Plenty of optimism these days about the American economy over the next year or so. Among the reasons: lots of pent-up demand, a flood of federal stimulus money, and maybe even some productivity gains from the pandemic forcing businesses to work smarter. But what about after the blip, after the boomlet? I worry about a regulatory onslaught over the next few years from the new Biden administration.
Now the optimist in me hopes Washington will have learned some key lessons about the cost of regulation during the pandemic. As Cato fellow Thomas Firey has noted, “One of the better policy responses to the COVID-19 emergency has been federal and state governments suspending regulations that impede the market from responding to consumer demand. Many of these suspensions concern health care specifically, from loosening regulations on medical testing to permitting certified health care workers to work across state lines, to permitting telemedicine. Others help the economy generally, like easing limits on freight trucking.”
It’s one of the foundational principles of economics that people face trade-offs when making decisions. No free lunches out there. That includes regulation. The costs to regulation don’t mean we shouldn’t regulate, just that we should strive to understand and factor in these costs when deciding whether and how to regulate.
So here’s another principle to consider and, preferably, reject: The “precautionary principle” is the notion that innovations should be limited until the innovators prove they are safe. “Where there is uncertainty about future risks, the precautionary principle defaults to play-it-safe mode by disallowing trial-and-error progress, or at least making it far more difficult,” writes Mercatus scholar Adam Thierer writes in his excellent 2019 analysis, “How Many Lives Are Lost Due to the Precautionary Principle?” A classic example of the dangers of the precautionary principle cited by Thierer is how anti-GMO activists delayed the diffusion of Golden Rice, genetically engineered to combat vitamin A deficiency, a cause of childhood death and blindness in underdeveloped countries. Maybe bad health rules will now be added to the roll call of bad regulations driven by the precautionary principle.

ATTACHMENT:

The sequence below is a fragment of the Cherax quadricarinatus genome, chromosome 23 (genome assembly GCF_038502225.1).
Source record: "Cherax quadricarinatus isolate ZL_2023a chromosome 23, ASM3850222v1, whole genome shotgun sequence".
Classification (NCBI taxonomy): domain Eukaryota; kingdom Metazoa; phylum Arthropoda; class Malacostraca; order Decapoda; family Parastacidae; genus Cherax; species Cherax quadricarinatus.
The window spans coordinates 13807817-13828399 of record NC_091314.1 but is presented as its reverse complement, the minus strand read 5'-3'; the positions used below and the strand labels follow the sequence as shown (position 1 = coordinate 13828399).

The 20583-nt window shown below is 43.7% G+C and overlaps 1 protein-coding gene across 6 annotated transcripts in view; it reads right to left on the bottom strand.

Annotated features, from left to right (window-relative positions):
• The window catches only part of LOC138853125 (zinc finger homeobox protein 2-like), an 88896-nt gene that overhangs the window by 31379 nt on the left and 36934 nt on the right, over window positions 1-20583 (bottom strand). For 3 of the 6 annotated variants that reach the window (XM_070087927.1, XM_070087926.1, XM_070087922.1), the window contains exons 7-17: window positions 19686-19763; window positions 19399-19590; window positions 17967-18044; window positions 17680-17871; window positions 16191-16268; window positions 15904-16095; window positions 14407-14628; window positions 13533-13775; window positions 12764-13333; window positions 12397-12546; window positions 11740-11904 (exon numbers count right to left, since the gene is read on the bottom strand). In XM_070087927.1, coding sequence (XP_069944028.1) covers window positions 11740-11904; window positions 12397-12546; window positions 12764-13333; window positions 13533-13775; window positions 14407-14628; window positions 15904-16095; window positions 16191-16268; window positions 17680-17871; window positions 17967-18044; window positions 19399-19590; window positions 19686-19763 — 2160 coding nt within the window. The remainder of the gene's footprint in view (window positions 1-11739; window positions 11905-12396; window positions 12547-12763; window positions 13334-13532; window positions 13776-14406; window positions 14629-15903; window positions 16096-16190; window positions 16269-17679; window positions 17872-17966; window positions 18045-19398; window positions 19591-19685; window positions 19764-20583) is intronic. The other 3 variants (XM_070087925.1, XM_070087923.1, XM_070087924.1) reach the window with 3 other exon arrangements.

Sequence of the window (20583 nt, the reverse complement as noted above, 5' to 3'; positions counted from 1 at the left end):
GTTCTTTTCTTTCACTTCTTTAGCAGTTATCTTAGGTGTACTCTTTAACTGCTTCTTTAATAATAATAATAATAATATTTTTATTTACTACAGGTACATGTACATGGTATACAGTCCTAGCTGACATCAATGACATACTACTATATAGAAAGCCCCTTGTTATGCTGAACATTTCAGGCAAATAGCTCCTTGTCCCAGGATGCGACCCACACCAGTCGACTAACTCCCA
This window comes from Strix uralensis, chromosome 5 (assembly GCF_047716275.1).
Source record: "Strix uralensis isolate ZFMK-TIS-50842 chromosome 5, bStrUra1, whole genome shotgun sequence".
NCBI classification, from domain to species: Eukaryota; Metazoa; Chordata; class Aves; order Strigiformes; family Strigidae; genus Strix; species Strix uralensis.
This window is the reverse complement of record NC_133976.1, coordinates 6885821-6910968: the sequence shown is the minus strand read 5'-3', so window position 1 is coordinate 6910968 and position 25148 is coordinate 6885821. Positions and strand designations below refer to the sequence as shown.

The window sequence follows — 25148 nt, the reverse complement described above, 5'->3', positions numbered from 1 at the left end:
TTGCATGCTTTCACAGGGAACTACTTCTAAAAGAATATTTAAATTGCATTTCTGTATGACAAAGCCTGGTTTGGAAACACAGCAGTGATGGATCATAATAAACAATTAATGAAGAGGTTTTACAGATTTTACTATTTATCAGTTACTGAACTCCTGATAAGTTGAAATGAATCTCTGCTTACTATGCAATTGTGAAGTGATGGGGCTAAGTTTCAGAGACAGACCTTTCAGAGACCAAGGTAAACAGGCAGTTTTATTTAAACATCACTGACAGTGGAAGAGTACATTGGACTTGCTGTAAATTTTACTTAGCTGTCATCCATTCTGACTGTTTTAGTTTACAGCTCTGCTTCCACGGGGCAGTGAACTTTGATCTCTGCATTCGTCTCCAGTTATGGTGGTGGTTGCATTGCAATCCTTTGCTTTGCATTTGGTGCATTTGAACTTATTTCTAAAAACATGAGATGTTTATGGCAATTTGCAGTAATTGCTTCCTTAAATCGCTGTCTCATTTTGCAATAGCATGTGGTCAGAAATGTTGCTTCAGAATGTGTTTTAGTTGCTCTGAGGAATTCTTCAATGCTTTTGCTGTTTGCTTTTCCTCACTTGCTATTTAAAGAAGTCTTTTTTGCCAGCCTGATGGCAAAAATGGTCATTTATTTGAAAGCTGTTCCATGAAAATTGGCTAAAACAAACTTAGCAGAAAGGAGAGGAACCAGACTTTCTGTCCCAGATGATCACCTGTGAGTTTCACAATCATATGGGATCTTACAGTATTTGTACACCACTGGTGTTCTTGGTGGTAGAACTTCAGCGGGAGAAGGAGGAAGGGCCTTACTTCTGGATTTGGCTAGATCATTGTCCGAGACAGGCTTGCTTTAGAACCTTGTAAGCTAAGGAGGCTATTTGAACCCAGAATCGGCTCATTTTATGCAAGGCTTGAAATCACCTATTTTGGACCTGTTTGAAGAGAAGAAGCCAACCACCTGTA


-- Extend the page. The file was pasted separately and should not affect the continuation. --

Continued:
And the alternative to the precautionary principle? For Thierer, it’s “permissionless innovation.” He outlines this approach in his book Permissionless Innovation: The Continuing Case for Comprehensive Technological Freedom:
1. Society is better off when innovation is not preemptively restricted;
2. Trial-and-error experimentation, the evolution of norms, and the development of educational solutions and coping mechanisms should be the initial responses to new technologies and the risks they pose;
3. Accusations of harm and calls for policy responses should not be premised on hypothetical, worst-case scenarios;
4. and policy remedies for actual harms should be narrowly tailored so that beneficial uses of technology are not derailed.
I see permissionless innovation as built upon (a) the historical recognition that human progress was long inhibited by forces that fear innovation and the disruption it inherently generates and, relatedly, (b) the humble recognition that it is impossible to understand and predict where innovations will lead and all the good value they might create. Another spin on this sort of thinking is the proactionary principle, which holds that the “freedom to innovate technologically is highly valuable, even critical, to humanity.” That’s one freedom many of us, perhaps even now waiting patiently for a jab of a breakthrough vaccine, understand better today than we did before the coronavirus outbreak.